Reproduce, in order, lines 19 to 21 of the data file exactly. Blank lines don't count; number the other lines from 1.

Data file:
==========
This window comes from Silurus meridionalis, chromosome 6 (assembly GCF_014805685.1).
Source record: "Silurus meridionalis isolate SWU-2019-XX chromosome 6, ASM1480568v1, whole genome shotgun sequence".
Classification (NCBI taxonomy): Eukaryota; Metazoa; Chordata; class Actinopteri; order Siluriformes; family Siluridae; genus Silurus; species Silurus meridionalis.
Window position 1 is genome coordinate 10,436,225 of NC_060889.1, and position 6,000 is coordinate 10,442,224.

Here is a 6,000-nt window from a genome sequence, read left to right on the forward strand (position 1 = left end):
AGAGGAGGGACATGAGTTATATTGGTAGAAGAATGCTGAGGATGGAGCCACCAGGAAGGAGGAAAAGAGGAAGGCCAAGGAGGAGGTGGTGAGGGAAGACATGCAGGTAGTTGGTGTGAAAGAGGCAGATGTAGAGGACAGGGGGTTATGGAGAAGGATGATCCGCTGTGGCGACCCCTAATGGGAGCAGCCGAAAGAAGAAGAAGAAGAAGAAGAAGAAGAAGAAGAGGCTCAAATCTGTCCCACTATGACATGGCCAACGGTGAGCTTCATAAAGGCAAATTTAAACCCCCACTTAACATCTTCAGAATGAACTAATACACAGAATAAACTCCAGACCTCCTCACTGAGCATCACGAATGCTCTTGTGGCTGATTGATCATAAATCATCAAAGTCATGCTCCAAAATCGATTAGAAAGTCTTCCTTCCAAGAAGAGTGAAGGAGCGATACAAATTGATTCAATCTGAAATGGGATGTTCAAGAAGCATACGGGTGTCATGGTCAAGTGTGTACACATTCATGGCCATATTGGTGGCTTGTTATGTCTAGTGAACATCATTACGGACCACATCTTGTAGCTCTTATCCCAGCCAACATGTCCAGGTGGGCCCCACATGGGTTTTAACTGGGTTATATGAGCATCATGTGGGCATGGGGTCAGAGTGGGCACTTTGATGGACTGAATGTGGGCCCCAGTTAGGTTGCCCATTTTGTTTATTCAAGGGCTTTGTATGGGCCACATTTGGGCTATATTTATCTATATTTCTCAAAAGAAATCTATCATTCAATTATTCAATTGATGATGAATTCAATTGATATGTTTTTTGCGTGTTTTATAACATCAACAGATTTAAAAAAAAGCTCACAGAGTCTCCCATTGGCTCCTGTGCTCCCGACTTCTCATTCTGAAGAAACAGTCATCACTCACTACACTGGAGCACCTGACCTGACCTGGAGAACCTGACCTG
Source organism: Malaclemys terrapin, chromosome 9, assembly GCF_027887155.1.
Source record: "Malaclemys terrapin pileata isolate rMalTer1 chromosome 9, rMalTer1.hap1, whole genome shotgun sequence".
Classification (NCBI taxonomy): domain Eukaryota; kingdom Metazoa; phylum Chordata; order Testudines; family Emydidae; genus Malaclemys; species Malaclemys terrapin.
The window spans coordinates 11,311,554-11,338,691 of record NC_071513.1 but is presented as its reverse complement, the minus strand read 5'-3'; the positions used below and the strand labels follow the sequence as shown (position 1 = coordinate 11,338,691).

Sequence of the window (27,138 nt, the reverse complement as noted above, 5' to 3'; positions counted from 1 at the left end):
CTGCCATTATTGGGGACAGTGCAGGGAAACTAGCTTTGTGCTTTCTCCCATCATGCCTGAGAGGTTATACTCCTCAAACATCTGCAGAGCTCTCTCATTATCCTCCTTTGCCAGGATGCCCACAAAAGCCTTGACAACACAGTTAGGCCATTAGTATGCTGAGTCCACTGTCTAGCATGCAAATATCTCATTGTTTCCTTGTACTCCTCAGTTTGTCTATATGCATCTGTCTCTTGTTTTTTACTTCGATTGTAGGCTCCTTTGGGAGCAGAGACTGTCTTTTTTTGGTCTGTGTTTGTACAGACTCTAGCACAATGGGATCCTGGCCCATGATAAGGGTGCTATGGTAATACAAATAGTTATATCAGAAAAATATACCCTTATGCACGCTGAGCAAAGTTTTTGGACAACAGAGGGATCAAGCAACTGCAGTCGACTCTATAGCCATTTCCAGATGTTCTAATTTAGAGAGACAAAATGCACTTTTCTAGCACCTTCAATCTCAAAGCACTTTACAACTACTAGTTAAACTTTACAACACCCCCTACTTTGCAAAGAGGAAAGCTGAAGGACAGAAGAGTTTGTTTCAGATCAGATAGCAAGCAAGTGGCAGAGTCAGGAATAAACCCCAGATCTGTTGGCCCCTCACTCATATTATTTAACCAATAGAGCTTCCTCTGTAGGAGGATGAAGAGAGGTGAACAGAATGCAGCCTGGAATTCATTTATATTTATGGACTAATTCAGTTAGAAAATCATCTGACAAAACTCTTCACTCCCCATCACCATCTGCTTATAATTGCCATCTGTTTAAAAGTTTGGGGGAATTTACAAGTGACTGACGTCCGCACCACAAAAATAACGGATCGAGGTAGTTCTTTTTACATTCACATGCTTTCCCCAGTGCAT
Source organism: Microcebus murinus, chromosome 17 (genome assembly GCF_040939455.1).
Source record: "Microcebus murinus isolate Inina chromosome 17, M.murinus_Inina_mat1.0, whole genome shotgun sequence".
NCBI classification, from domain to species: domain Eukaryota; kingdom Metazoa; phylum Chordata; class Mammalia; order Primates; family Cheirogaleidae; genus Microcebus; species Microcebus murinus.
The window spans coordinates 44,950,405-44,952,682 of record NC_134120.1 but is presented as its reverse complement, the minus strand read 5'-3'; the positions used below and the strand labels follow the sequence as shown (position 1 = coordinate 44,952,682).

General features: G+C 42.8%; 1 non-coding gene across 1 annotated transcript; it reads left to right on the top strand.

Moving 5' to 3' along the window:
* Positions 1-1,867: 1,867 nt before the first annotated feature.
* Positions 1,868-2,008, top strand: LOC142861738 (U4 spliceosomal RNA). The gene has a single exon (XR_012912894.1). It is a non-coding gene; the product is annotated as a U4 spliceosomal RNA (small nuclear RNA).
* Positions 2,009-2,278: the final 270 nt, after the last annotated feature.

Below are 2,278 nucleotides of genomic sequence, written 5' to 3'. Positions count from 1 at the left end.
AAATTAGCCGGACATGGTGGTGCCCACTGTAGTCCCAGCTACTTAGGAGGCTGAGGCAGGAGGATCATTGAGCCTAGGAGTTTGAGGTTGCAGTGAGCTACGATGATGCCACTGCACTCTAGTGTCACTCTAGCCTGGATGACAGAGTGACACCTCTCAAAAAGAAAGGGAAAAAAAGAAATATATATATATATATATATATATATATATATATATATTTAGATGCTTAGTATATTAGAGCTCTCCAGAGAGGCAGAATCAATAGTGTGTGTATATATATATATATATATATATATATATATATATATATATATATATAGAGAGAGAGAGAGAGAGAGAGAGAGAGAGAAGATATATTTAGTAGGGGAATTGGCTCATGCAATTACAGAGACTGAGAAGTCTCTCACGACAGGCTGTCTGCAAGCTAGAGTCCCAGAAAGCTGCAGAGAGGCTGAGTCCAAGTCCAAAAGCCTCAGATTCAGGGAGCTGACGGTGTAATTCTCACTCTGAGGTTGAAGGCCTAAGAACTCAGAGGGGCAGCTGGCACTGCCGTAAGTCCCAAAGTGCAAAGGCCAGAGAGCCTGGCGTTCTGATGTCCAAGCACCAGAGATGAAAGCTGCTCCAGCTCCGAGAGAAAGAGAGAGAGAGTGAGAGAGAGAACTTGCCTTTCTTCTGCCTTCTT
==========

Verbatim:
* Positions 1-1,867: 1,867 nt before the first annotated feature.
* Positions 1,868-2,008, top strand: LOC142861738 (U4 spliceosomal RNA). The gene has a single exon (XR_012912894.1). It is a non-coding gene; the product is annotated as a U4 spliceosomal RNA (small nuclear RNA).
* Positions 2,009-2,278: the final 270 nt, after the last annotated feature.